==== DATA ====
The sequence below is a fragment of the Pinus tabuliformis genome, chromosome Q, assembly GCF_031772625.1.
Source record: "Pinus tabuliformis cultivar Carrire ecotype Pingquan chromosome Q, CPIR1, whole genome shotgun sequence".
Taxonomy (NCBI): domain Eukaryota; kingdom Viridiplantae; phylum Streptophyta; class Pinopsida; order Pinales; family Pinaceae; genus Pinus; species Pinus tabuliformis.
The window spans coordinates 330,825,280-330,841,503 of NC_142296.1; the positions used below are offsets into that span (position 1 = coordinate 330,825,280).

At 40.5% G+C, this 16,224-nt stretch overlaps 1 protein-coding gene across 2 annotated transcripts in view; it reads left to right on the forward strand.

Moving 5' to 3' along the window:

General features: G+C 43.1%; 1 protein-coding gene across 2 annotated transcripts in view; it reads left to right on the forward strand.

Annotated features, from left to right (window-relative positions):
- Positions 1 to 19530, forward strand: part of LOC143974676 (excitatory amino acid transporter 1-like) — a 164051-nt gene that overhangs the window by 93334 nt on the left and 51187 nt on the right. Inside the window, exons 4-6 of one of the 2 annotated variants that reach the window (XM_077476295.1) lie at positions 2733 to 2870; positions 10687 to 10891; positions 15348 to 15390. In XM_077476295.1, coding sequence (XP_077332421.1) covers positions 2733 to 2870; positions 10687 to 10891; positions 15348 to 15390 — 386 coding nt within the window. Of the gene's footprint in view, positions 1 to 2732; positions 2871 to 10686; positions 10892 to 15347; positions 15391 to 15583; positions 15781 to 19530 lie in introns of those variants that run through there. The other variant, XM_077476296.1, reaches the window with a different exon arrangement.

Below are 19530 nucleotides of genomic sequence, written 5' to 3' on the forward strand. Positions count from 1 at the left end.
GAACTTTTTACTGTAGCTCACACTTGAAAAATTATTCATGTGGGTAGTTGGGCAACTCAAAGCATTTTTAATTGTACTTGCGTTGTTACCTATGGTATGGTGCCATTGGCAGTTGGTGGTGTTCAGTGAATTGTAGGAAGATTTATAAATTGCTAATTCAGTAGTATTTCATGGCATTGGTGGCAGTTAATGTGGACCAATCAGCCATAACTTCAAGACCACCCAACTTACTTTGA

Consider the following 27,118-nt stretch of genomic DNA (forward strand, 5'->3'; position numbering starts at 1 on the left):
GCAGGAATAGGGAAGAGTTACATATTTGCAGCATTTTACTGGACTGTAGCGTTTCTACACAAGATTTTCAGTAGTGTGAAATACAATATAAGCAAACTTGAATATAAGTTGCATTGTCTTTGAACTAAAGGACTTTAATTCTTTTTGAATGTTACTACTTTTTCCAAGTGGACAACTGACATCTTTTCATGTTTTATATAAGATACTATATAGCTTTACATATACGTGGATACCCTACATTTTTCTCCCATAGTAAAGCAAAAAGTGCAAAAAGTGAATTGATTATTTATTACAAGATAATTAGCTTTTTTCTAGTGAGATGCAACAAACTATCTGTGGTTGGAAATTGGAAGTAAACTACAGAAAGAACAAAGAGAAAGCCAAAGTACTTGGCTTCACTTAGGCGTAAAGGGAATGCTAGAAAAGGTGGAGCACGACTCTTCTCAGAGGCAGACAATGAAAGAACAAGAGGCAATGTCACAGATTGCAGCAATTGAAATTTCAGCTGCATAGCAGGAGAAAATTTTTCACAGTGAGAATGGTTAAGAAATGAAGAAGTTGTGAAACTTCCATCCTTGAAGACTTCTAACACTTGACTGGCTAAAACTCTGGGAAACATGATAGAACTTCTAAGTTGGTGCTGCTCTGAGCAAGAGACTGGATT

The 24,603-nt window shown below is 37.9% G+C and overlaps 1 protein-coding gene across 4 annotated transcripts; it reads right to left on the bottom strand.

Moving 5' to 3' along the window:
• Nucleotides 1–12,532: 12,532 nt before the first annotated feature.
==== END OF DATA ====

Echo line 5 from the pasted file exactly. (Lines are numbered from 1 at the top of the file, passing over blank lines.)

At 40.5% G+C, this 16,224-nt stretch overlaps 1 protein-coding gene across 2 annotated transcripts in view; it reads left to right on the forward strand.